Did you know… jaywalking is never referenced in any of Florida’s laws. It’s true; however, there are laws on the books outlining who has the right of way for our traffic laws when pedestrians are involved.
First and foremost it is important to understand all the technical parts of a public street. Every public street has sidewalks, technically. This means even with the lack of having a cement slab next to a roadway, the law has defined any portion of a street between the curbline of a roadway and the adjacent property line is intended for use by pedestrians, AKA, a sidewalk. This legal definition of a sidewalk goes hand and hand with the definition of a crosswalk. A crosswalk is the continuation of the parallel sidewalk across the roadway.
The reason it is important to know the legal definitions of sidewalk and crosswalk is there is a misconception about crosswalks and who is has the right of way. Many believe that under any circumstance pedestrians will always have the right of way. This is simply untrue. Nobody, including pedestrians, will always have the right of way. Conversely, even if the intersection does not have crosswalk paint, there are still crosswalks at the intersection under the legal definition. Due to this vehicles must give the right of way to pedestrians in the crosswalk. More importantly, this is true even if there is no stop sign or traffic signal. Pedestrians can cross a roadway outside the crosswalk and many times it will be perfectly legal, so long as the pedestrians yield the right of way to vehicles. The only time it is illegal to perform a mid-block cross is when both intersections have working traffic signals.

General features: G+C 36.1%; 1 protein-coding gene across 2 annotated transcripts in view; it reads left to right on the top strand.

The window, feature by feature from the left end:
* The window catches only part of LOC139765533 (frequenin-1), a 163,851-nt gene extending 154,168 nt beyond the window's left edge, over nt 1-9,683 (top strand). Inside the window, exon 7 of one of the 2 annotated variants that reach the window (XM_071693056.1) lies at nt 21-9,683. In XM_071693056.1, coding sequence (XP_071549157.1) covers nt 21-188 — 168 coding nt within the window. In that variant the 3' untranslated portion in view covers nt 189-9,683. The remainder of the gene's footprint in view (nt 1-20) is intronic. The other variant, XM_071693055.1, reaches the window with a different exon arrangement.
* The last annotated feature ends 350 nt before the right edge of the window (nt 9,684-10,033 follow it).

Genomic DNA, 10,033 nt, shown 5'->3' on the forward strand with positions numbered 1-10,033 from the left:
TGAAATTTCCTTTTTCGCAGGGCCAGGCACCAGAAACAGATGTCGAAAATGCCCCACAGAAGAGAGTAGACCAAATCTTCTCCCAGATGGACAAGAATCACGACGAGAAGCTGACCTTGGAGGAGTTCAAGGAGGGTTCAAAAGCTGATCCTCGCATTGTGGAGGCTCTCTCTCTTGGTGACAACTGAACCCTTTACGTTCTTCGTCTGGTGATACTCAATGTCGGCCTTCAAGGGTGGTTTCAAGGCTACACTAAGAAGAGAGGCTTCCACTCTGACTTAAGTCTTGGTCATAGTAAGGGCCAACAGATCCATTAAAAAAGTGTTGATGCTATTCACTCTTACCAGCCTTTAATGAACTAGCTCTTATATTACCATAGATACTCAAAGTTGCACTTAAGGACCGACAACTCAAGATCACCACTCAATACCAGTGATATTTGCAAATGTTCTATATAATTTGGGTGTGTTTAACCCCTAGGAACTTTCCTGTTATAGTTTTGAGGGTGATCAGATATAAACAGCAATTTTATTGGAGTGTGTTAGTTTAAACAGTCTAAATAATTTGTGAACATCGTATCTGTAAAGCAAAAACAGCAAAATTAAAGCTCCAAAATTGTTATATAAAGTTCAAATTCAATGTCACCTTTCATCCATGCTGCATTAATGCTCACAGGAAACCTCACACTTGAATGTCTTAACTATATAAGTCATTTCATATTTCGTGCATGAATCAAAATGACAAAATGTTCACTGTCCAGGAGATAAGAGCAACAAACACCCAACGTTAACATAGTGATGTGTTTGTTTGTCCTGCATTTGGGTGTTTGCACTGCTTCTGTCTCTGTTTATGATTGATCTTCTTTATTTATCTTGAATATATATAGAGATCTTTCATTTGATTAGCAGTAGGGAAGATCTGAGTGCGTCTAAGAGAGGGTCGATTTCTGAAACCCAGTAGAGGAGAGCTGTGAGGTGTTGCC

Stay safe on the roads especially here in Florida. We want to dethrone ourselves from taking the top four spots for the most dangerous places to walk as found by Transportation for America. With a little knowledge we can be keep our streets safe.